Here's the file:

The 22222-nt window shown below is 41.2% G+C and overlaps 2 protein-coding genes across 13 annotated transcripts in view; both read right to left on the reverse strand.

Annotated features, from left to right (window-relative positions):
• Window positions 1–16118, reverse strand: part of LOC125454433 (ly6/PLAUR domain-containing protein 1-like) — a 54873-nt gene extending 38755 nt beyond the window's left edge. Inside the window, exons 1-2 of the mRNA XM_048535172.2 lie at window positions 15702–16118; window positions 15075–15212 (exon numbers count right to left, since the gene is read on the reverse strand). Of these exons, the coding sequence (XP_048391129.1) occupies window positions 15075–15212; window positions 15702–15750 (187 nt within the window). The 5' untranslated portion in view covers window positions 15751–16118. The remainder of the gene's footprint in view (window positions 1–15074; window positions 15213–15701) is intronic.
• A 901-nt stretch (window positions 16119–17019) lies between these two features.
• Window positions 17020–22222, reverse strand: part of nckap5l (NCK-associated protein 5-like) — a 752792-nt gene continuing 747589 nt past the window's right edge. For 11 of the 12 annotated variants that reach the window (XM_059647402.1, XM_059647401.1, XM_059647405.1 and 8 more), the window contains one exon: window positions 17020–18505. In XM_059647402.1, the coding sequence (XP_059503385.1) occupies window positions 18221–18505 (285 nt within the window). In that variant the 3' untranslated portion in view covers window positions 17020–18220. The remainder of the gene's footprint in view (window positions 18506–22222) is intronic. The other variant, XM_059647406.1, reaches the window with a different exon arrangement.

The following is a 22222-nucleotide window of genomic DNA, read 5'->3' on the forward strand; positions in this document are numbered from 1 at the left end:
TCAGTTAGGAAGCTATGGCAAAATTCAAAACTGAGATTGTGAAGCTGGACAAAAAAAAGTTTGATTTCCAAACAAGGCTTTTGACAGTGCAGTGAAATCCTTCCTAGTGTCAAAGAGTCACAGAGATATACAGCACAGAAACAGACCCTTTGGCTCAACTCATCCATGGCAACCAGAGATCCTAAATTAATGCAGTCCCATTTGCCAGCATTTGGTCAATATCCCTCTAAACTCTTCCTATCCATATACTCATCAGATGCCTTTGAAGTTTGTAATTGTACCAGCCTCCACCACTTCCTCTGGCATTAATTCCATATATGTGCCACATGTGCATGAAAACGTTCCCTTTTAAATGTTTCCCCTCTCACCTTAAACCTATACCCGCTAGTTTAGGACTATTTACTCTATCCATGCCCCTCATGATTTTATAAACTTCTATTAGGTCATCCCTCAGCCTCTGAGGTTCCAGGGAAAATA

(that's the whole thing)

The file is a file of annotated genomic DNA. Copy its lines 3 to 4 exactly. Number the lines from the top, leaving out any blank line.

• Window positions 1–16118, reverse strand: part of LOC125454433 (ly6/PLAUR domain-containing protein 1-like) — a 54873-nt gene extending 38755 nt beyond the window's left edge. Inside the window, exons 1-2 of the mRNA XM_048535172.2 lie at window positions 15702–16118; window positions 15075–15212 (exon numbers count right to left, since the gene is read on the reverse strand). Of these exons, the coding sequence (XP_048391129.1) occupies window positions 15075–15212; window positions 15702–15750 (187 nt within the window). The 5' untranslated portion in view covers window positions 15751–16118. The remainder of the gene's footprint in view (window positions 1–15074; window positions 15213–15701) is intronic.
• A 901-nt stretch (window positions 16119–17019) lies between these two features.